Are You Building A Strong TRUST Fund?

Trust is a vital part of getting things done and inspiring others to follow your leadership.

As a leader, do you trust yourself to do what you say you will do? Do you trust that you have the right instincts and will do the right thing? Do you trust that you can handle things, no matter the circumstances?

“…one thing has the potential to create unparalleled success and prosperity in every dimension of life. Yet, it is the least understood, most neglected and most underestimated possibility of our time. That one thing is trust.”

–Stephen Covey, The Speed of Trust

Building trust is complicated. We live in a world where governance is suspect, and organizations struggle with employee disengagement stemming from a lack of trust. To foster trust with your team and communicate more effectively, you must create an environment of safety, where employees trust that you and their coworkers have their best interests at heart.

Every effort in which you are engaged, personally and professionally, involves some level of trust, and every encounter carries some risk. In this time of global threats, corporate corruption, failure in leadership, broken relationships and plain old office politics, the ability to establish trust is critical.

Ask yourself:

  • Am I creating a strong environment of trust within the team and with each project?
  • Am I building a strong bond of trust with my family, friends, and colleagues through my actions, communication, and responsibilities?

Our quality of life is determined by the amount of trust we have in our relationships, our communication, and our leaders and our coworkers.

Building Trust Pays Off In Dividends

Trust is key in team building. When there is a lack of trust, you’ll find that it limits creativity, undermines conflict management, disempowers individuals, and brings a high level of uncertainty to work projects.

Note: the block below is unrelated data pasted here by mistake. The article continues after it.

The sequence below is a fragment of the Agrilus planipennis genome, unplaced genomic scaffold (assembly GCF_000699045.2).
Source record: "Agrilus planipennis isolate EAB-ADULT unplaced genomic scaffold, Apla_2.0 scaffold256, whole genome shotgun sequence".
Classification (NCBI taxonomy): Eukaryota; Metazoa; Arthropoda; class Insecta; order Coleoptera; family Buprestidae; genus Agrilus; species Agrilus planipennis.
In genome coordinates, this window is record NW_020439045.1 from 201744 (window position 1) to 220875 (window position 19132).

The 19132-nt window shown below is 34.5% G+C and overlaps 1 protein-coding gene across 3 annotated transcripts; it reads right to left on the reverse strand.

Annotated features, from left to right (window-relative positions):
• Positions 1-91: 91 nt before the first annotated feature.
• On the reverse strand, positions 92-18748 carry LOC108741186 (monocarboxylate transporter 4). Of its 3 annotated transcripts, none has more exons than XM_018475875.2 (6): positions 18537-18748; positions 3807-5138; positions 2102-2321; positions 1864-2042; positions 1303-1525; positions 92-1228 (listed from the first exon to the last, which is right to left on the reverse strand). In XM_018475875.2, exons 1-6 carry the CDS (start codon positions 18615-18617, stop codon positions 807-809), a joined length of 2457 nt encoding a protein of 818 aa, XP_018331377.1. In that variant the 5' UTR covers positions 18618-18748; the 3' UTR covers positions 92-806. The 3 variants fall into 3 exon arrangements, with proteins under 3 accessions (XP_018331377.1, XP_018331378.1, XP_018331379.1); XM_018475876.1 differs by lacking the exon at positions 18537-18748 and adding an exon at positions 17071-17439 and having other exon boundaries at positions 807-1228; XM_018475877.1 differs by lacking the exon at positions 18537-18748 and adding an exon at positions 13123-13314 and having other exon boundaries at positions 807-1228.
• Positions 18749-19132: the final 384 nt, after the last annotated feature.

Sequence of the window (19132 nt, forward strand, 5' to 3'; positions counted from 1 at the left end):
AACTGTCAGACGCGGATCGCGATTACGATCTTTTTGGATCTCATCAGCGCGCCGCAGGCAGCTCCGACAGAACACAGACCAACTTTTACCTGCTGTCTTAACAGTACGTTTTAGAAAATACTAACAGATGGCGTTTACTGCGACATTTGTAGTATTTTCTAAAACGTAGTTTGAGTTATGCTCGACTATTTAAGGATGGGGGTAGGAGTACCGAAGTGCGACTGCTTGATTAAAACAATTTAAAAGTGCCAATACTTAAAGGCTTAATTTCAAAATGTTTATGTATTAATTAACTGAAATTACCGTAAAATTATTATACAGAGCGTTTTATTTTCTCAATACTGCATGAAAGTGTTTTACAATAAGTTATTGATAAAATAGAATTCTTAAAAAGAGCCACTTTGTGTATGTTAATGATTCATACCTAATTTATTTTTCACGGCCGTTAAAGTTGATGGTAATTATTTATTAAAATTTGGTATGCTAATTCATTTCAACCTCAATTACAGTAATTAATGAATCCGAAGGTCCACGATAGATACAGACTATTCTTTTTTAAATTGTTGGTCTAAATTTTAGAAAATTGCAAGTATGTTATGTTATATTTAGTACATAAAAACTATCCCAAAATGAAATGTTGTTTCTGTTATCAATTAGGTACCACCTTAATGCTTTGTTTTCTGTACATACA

When you develop a strong team, you are fully engaging people in a collaborative environment of respect, shared responsibility, helpfulness and cooperation. Trust building for your team takes active listening, giving positive and constructive feedback, and showing appreciation. Trust building is a learned skill.

When you make the effort to reach out, connect, and engage in consciously fostering relationships, your energy shifts toward appreciation. Ultimately, we’re all connectors; we thrive when we’re connected to other people. Connection reduces our fears and develops a “we” mentality.

When relationships are based on trust, you feel like they flow more easily, are more positive, and have less conflict. You invite people into your inner circle by talking openly about your needs and aspirations, and by listening to theirs. You focus on mutual success.

When you have others’ best interests at heart, they are more likely to trust your intentions. When you reach out and people respond positively, this invites you both to trust more. When you increase the amount of trust you’re willing to give someone, you begin to open up more.

Reciprocity Generates Trust.

Trust also gives rise to confidence. When you trust yourself, you trust your judgment of others. You trust others’ integrity, agendas and capabilities. Think of a person with whom you have a high trust relationship. Is it because they are honest with you? True to their word? And because you appreciate their values?

Speaking of trust: If you can’t trust yourself, who will you trust? 

Lack of self-trust is difficult to overcome—if you are unwilling to take a risk. Trusting yourself and moving beyond the fears that get in your way helps you build trust with others.

Operating with integrity builds trust.

When it comes to trusting ourselves, we discover through experience that we have made good choices and decisions. We gain confidence and continue to trust, even with occasional and inevitable failures. Modeling integrity and open communication with your team members creates a safe and inclusive environment.

Living in trust means acting with integrity, honoring your intentions, and sticking to the values you cherish.

Ask yourself: 

  • Do I trust my instincts?
  • Do I take risks and stand up for what I believe?

Susan Jeffers, the author of Feel the Fear and Do It Anyway, says, “Fear is our inability to trust we can handle whatever it is that comes our way.” Insecurities hide behind our thoughts:

  • What if it doesn’t work?
  • What if I can’t do it?
  • What if it’s not the right direction to take?

To become a confident, fearless person, you can integrate all the parts of yourself so you no longer feel divided, uncertain and insecure. Without self-doubt, you’ll trust yourself to do the right thing.

Self-trust, linked with vision and motivation, is the hallmark of successful individuals.

There’ll always be people who are smarter, quicker, more gifted, etc. The key is to trust that what you have to offer is enough, and if not, that you can evolve and grow, and acquire the knowledge and skills you need.

Freeing your mind to embrace uncertainty as you stumble your way to success is a risk. . . and also a gift of trust. You can do it!

Be Fearless: See Where It Gets You.

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